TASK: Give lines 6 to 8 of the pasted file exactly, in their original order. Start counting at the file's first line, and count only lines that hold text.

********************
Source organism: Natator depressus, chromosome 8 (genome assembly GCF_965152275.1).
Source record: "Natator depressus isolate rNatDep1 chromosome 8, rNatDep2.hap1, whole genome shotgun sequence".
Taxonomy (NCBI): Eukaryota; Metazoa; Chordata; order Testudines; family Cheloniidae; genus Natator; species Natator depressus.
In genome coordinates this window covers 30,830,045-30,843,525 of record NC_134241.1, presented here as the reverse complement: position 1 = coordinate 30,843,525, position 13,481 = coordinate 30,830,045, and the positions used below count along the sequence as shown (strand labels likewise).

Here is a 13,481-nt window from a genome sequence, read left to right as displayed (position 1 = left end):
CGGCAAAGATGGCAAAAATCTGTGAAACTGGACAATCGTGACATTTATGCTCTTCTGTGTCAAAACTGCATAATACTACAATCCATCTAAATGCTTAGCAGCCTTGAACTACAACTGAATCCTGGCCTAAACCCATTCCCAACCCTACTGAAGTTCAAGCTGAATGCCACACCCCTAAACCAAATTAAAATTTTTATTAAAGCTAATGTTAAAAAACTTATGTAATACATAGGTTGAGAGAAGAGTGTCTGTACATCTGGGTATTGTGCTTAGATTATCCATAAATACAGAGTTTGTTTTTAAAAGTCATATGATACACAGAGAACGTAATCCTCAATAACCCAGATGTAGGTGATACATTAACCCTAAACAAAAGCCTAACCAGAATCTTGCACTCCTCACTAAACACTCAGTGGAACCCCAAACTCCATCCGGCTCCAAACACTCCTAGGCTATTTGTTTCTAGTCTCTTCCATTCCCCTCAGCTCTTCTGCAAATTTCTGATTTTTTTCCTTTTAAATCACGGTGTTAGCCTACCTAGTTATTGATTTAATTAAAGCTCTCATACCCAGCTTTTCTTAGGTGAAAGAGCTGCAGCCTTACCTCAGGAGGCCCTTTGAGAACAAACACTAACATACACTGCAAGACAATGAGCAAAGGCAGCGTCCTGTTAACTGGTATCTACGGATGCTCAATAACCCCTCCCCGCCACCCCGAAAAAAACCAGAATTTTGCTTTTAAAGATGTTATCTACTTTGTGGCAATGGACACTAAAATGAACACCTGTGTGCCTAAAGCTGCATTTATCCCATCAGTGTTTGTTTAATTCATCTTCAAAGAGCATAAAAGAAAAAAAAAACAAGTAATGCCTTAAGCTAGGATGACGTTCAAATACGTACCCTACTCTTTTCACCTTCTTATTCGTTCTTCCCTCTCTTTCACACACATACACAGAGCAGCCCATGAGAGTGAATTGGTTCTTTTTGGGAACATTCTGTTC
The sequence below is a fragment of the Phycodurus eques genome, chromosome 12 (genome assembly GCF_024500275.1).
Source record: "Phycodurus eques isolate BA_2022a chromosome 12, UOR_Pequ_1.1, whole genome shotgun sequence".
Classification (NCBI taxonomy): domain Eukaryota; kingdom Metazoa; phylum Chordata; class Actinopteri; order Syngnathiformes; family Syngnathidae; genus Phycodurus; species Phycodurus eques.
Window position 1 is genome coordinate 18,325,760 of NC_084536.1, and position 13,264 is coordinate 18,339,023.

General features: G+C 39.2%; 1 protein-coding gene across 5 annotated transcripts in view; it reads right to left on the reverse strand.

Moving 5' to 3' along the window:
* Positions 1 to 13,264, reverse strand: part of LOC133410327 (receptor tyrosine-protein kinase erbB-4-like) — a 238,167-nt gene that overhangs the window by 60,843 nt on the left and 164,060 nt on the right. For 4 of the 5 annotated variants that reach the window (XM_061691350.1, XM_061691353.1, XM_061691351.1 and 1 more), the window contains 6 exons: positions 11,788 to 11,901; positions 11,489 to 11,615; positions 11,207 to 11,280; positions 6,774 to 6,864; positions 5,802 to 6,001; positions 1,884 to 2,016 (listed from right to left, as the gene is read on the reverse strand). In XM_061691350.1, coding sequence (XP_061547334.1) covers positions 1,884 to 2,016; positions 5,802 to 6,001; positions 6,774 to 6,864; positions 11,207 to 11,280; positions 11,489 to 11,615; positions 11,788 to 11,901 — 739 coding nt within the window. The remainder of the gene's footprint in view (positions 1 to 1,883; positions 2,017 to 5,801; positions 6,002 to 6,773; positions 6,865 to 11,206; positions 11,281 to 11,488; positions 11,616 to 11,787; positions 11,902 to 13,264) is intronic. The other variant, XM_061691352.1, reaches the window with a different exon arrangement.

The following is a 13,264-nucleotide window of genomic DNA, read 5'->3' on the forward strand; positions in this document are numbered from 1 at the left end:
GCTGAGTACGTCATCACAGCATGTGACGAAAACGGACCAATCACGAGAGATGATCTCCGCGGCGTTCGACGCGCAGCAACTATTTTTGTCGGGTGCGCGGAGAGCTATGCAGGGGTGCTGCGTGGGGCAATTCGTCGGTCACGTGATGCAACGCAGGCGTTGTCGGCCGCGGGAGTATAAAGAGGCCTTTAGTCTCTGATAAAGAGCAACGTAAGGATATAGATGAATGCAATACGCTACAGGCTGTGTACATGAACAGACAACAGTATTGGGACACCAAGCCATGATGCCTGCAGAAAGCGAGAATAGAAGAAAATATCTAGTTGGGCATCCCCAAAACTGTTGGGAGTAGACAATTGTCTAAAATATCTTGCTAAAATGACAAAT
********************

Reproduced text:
CGGCAAAGATGGCAAAAATCTGTGAAACTGGACAATCGTGACATTTATGCTCTTCTGTGTCAAAACTGCATAATACTACAATCCATCTAAATGCTTAGCAGCCTTGAACTACAACTGAATCCTGGCCTAAACCCATTCCCAACCCTACTGAAGTTCAAGCTGAATGCCACACCCCTAAACCAAATTAAAATTTTTATTAAAGCTAATGTTAAAAAACTTATGTAATACATAGGTTGAGAGAAGAGTGTCTGTACATCTGGGTATTGTGCTTAGATTATCCATAAATACAGAGTTTGTTTTTAAAAGTCATATGATACACAGAGAACGTAATCCTCAATAACCCAGATGTAGGTGATACATTAACCCTAAACAAAAGCCTAACCAGAATCTTGCACTCCTCACTAAACACTCAGTGGAACCCCAAACTCCATCCGGCTCCAAACACTCCTAGGCTATTTGTTTCTAGTCTCTTCCATTCCCCTCAGCTCTTCTGCAAATTTCTGATTTTTTTCCTTTTAAATCACGGTGTTAGCCTACCTAGTTATTGATTTAATTAAAGCTCTCATACCCAGCTTTTCTTAGGTGAAAGAGCTGCAGCCTTACCTCAGGAGGCCCTTTGAGAACAAACACTAACATACACTGCAAGACAATGAGCAAAGGCAGCGTCCTGTTAACTGGTATCTACGGATGCTCAATAACCCCTCCCCGCCACCCCGAAAAAAACCAGAATTTTGCTTTTAAAGATGTTATCTACTTTGTGGCAATGGACACTAAAATGAACACCTGTGTGCCTAAAGCTGCATTTATCCCATCAGTGTTTGTTTAATTCATCTTCAAAGAGCATAAAAGAAAAAAAAAACAAGTAATGCCTTAAGCTAGGATGACGTTCAAATACGTACCCTACTCTTTTCACCTTCTTATTCGTTCTTCCCTCTCTTTCACACACATACACAGAGCAGCCCATGAGAGTGAATTGGTTCTTTTTGGGAACATTCTGTTC
The sequence below is a fragment of the Phycodurus eques genome, chromosome 12 (genome assembly GCF_024500275.1).
Source record: "Phycodurus eques isolate BA_2022a chromosome 12, UOR_Pequ_1.1, whole genome shotgun sequence".